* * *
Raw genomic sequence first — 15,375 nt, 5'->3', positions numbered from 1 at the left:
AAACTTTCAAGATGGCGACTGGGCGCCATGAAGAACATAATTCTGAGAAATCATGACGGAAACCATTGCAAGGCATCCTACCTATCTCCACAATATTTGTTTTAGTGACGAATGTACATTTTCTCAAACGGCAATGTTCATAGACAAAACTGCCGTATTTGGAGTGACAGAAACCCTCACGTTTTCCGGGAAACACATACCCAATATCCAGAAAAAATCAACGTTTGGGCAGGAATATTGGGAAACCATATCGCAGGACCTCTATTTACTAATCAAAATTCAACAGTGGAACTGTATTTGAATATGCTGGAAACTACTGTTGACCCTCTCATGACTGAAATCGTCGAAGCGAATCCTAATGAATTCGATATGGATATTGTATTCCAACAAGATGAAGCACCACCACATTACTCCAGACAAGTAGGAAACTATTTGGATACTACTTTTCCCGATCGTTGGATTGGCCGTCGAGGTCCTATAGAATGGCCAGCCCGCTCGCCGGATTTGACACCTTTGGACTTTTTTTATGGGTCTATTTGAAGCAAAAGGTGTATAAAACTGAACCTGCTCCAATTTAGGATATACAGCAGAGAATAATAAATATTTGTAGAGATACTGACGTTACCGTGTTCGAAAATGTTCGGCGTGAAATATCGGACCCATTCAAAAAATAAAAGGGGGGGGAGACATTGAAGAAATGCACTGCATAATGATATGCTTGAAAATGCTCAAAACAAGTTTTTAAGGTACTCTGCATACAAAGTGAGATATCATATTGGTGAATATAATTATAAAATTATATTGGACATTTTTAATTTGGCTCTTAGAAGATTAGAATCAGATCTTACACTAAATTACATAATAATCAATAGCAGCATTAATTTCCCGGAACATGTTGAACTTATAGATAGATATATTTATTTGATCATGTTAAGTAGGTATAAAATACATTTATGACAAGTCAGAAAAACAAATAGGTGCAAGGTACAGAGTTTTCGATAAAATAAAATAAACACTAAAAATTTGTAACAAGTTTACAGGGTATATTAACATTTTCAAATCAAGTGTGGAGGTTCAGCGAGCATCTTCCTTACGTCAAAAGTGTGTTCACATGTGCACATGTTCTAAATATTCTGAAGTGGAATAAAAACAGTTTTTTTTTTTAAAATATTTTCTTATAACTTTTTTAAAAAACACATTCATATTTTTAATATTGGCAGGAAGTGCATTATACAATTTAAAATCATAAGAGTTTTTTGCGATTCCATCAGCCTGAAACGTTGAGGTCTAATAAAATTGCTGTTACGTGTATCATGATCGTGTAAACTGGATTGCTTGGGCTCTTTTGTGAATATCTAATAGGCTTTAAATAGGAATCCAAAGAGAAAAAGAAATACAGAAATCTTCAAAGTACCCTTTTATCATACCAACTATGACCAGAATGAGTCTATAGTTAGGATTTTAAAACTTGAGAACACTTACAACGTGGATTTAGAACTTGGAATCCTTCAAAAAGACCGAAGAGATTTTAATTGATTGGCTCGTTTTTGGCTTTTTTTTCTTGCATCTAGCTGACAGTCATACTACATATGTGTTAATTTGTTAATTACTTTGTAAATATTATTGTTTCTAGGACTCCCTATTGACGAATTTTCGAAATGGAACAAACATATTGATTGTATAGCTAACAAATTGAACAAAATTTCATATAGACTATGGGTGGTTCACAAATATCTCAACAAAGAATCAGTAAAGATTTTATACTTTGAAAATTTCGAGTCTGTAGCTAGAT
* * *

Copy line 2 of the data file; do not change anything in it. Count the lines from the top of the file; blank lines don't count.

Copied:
AAACTTTCAAGATGGCGACTGGGCGCCATGAAGAACATAATTCTGAGAAATCATGACGGAAACCATTGCAAGGCATCCTACCTATCTCCACAATATTTGTTTTAGTGACGAATGTACATTTTCTCAAACGGCAATGTTCATAGACAAAACTGCCGTATTTGGAGTGACAGAAACCCTCACGTTTTCCGGGAAACACATACCCAATATCCAGAAAAAATCAACGTTTGGGCAGGAATATTGGGAAACCATATCGCAGGACCTCTATTTACTAATCAAAATTCAACAGTGGAACTGTATTTGAATATGCTGGAAACTACTGTTGACCCTCTCATGACTGAAATCGTCGAAGCGAATCCTAATGAATTCGATATGGATATTGTATTCCAACAAGATGAAGCACCACCACATTACTCCAGACAAGTAGGAAACTATTTGGATACTACTTTTCCCGATCGTTGGATTGGCCGTCGAGGTCCTATAGAATGGCCAGCCCGCTCGCCGGATTTGACACCTTTGGACTTTTTTTATGGGTCTATTTGAAGCAAAAGGTGTATAAAACTGAACCTGCTCCAATTTAGGATATACAGCAGAGAATAATAAATATTTGTAGAGATACTGACGTTACCGTGTTCGAAAATGTTCGGCGTGAAATATCGGACCCATTCAAAAAATAAAAGGGGGGGGAGACATTGAAGAAATGCACTGCATAATGATATGCTTGAAAATGCTCAAAACAAGTTTTTAAGGTACTCTGCATACAAAGTGAGATATCATATTGGTGAATATAATTATAAAATTATATTGGACATTTTTAATTTGGCTCTTAGAAGATTAGAATCAGATCTTACACTAAATTACATAATAATCAATAGCAGCATTAATTTCCCGGAACATGTTGAACTTATAGATAGATATATTTATTTGATCATGTTAAGTAGGTATAAAATACATTTATGACAAGTCAGAAAAACAAATAGGTGCAAGGTACAGAGTTTTCGATAAAATAAAATAAACACTAAAAATTTGTAACAAGTTTACAGGGTATATTAACATTTTCAAATCAAGTGTGGAGGTTCAGCGAGCATCTTCCTTACGTCAAAAGTGTGTTCACATGTGCACATGTTCTAAATATTCTGAAGTGGAATAAAAACAGTTTTTTTTTTTAAAATATTTTCTTATAACTTTTTTAAAAAACACATTCATATTTTTAATATTGGCAGGAAGTGCATTATACAATTTAAAATCATAAGAGTTTTTTGCGATTCCATCAGCCTGAAACGTTGAGGTCTAATAAAATTGCTGTTACGTGTATCATGATCGTGTAAACTGGATTGCTTGGGCTCTTTTGTGAATATCTAATAGGCTTTAAATAGGAATCCAAAGAGAAAAAGAAATACAGAAATCTTCAAAGTACCCTTTTATCATACCAACTATGACCAGAATGAGTCTATAGTTAGGATTTTAAAACTTGAGAACACTTACAACGTGGATTTAGAACTTGGAATCCTTCAAAAAGACCGAAGAGATTTTAATTGATTGGCTCGTTTTTGGCTTTTTTTTCTTGCATCTAGCTGACAGTCATACTACATATGTGTTAATTTGTTAATTACTTTGTAAATATTATTGTTTCTAGGACTCCCTATTGACGAATTTTCGAAATGGAACAAACATATTGATTGTATAGCTAACAAATTGAACAAAATTTCATATAGACTATGGGTGGTTCACAAATATCTCAACAAAGAATCAGTAAAGATTTTATACTTTGAAAATTTCGAGTCTGTAGCTAGAT